Budget airlines (also called low-cost carriers) charge twenty to thirty percent fewer fares than legacy carriers. Then, they add additional fees for everything from baggage, seat selection, carry-on luggage, beverages, food, etc. Often, budget airlines also do not have onboard entertainment systems. (If they do have them at all, they cost extra). If you are not careful, you can pay as much for a budget airline as a legacy carrier once you consider these fees.

Conversely, like what happened in the US twenty years ago, large overseas carriers are becoming more and more like budget airlines to remain competitive. I suspect that, similar to what happened in the US; we will also see the following changes throughout the world:

  • Some budget airlines will disappear,
  • More national airlines will consolidate,
  • Increased ticket prices from budget carriers (especially as their staff and planes get older).
  • The large budget carriers will join alliances with the legacy carriers.

When is it Worth Using Budget Airlines?

During my five years traveling around the world as a Fifty Plus Nomad, I used a mixture of budget airlines and legacy carriers. Generally, budget carriers charge around 10-25% less than legacy carriers. The fare difference can be well worth the hassle outside of the US, especially on flights between continents. Usually, US-based budget airline tickets are not worth the trouble unless you have no luggage. (That said, Allegiant Air can be a good deal if you live in a small city far away from a large airport).

If the difference between flying a budget and a legacy carrier is:

  • Less than $50 one-way on a flight within the same continent.
  • $100 one-way between continents,

I will choose legacy carriers for the reasons described below. (Note: This assumes that the ticket terms are somewhat similar).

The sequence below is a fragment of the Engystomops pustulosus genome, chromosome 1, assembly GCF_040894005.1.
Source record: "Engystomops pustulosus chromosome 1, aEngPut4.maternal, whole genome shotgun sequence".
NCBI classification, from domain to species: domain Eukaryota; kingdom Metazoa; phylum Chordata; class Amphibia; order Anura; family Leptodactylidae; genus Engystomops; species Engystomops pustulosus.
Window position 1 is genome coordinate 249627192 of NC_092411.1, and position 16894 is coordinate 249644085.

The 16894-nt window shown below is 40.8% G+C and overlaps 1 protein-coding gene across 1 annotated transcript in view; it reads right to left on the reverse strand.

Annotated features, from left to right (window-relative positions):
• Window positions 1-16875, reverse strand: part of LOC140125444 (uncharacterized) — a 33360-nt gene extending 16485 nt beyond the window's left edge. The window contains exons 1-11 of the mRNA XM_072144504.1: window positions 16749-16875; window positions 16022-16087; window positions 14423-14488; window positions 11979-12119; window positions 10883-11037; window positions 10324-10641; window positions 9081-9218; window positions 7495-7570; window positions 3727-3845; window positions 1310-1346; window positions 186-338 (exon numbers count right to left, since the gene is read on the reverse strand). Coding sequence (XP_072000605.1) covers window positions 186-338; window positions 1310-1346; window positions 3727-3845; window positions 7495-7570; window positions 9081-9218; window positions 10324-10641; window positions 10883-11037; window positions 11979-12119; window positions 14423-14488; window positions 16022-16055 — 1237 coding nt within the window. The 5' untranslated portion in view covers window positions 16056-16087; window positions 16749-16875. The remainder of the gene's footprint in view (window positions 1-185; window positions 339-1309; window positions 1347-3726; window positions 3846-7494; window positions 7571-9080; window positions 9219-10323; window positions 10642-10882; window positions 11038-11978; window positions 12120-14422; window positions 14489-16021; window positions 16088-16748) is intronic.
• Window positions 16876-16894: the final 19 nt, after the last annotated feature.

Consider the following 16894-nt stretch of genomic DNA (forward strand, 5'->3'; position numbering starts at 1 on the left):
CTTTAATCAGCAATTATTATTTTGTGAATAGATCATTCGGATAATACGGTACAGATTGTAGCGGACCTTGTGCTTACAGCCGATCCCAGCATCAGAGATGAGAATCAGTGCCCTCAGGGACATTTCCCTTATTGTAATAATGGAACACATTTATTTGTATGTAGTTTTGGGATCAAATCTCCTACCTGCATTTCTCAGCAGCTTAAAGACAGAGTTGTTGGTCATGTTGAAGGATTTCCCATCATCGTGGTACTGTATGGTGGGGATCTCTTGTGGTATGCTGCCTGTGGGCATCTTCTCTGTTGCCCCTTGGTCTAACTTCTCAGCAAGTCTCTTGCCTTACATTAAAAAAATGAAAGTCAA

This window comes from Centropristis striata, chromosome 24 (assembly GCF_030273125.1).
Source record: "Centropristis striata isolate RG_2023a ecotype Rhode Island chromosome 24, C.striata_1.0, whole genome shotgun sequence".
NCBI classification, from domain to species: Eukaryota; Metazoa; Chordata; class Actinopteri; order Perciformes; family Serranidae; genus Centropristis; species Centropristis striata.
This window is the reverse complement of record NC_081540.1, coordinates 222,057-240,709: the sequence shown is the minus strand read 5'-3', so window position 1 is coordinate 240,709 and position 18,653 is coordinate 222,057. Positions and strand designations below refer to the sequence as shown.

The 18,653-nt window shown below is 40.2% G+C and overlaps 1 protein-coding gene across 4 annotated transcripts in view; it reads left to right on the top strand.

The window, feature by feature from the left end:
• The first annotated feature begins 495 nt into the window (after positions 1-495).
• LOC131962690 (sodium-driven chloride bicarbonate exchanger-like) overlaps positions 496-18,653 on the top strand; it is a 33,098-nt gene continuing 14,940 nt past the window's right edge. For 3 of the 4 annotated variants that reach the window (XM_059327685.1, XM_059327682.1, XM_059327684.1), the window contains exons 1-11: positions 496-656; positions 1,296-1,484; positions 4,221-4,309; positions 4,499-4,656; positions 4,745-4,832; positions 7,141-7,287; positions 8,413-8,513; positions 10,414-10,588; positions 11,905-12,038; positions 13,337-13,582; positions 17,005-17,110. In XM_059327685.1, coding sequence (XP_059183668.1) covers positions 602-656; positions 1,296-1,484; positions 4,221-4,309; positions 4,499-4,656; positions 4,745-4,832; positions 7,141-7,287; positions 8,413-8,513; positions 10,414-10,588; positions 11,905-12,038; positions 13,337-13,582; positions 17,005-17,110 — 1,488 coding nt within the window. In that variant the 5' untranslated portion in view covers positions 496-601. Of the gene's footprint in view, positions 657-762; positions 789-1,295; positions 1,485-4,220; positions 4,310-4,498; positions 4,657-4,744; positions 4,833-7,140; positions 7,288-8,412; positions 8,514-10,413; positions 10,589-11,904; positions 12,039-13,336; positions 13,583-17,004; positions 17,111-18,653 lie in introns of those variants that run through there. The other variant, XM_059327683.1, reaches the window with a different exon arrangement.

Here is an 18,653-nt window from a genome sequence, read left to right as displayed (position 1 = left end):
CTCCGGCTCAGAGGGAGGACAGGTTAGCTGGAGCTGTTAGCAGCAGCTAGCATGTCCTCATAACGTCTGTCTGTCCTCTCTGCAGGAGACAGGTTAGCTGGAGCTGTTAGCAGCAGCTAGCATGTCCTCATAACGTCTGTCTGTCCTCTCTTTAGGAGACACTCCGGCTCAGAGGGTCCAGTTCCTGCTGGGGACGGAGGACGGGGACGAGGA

However, I expect that with time, the line between budget and legacy carrier will become fuzzier and that I may change this policy in the future.

See here for a list of budget airlines.

What are Traditional (Legacy) Carriers?

The large, traditional airlines (often called ¨legacy¨ carriers) are increasingly beginning to resemble budget airlines. Sometimes, budget airlines are similar enough to legacy carriers to be a good deal, and sometimes, they are not.

Legacy carriers are airlines that existed before airline deregulation. Most legacy carriers are also either:

  • Large commercial airlines were founded before the 1970s (in the US, the legacy carriers are United, American, and Delta).
  • Airlines that used to be run or highly regulated by the government.

Today, budget carriers represent a substantial share of the airline industry (50% of the European market) and are usually profitable. You will find budget airlines throughout the world, and they are becoming increasingly common throughout Latin America and Asia.

I have flown several budget airlines outside the US in my life. These flights were generally entirely satisfactory. (Easy Jet in Europe, Gol in Brazil, and Jetstar in Australia)-

The differences between the essential economy bundle offered by legacy carriers and the services from budget airlines are often not significant.

However, there are some differences between legacy and budget carriers that are important for consumers to understand:

Benefits of Flying Legacy Carriers

There are some slight benefits to the legacy carriers, including:

  • Budget airlines are more likely to be in the farthest reaches of the airport with uncomfortable, overcrowded lounges.
  • Often you will need to take a shuttle from the plane to the airport on a budget airline. (Shuttles are usually crowded and uncomfortable, particularly if the weather is terrible).